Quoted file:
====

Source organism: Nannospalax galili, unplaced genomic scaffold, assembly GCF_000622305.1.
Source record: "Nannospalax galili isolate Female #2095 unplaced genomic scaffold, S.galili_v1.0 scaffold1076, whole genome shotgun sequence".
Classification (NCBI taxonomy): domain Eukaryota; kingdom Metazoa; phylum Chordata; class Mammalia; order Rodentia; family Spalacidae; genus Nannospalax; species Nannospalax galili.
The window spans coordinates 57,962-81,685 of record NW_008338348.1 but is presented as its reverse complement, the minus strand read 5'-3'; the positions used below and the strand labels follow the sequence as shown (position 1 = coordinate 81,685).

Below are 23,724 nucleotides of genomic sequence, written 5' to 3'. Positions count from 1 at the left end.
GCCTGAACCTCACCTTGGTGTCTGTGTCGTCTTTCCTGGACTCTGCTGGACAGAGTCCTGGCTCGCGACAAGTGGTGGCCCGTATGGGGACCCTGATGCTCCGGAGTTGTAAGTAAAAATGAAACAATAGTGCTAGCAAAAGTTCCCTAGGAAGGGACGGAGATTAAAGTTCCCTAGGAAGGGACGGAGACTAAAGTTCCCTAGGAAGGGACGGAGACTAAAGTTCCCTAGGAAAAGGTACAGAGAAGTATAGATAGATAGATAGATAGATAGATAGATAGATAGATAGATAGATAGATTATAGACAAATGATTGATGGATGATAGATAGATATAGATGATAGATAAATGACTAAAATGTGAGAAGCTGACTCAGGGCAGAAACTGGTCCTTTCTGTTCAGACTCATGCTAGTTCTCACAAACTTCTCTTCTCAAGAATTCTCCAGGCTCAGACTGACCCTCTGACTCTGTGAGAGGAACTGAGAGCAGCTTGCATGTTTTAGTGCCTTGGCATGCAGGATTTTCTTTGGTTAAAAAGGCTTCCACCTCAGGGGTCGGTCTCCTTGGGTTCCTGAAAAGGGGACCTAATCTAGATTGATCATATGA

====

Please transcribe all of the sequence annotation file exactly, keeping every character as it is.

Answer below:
Source organism: Nannospalax galili, unplaced genomic scaffold, assembly GCF_000622305.1.
Source record: "Nannospalax galili isolate Female #2095 unplaced genomic scaffold, S.galili_v1.0 scaffold1076, whole genome shotgun sequence".
Classification (NCBI taxonomy): domain Eukaryota; kingdom Metazoa; phylum Chordata; class Mammalia; order Rodentia; family Spalacidae; genus Nannospalax; species Nannospalax galili.
The window spans coordinates 57,962-81,685 of record NW_008338348.1 but is presented as its reverse complement, the minus strand read 5'-3'; the positions used below and the strand labels follow the sequence as shown (position 1 = coordinate 81,685).

Below are 23,724 nucleotides of genomic sequence, written 5' to 3'. Positions count from 1 at the left end.
GCCTGAACCTCACCTTGGTGTCTGTGTCGTCTTTCCTGGACTCTGCTGGACAGAGTCCTGGCTCGCGACAAGTGGTGGCCCGTATGGGGACCCTGATGCTCCGGAGTTGTAAGTAAAAATGAAACAATAGTGCTAGCAAAAGTTCCCTAGGAAGGGACGGAGATTAAAGTTCCCTAGGAAGGGACGGAGACTAAAGTTCCCTAGGAAGGGACGGAGACTAAAGTTCCCTAGGAAAAGGTACAGAGAAGTATAGATAGATAGATAGATAGATAGATAGATAGATAGATAGATAGATAGATTATAGACAAATGATTGATGGATGATAGATAGATATAGATGATAGATAAATGACTAAAATGTGAGAAGCTGACTCAGGGCAGAAACTGGTCCTTTCTGTTCAGACTCATGCTAGTTCTCACAAACTTCTCTTCTCAAGAATTCTCCAGGCTCAGACTGACCCTCTGACTCTGTGAGAGGAACTGAGAGCAGCTTGCATGTTTTAGTGCCTTGGCATGCAGGATTTTCTTTGGTTAAAAAGGCTTCCACCTCAGGGGTCGGTCTCCTTGGGTTCCTGAAAAGGGGACCTAATCTAGATTGATCATATGA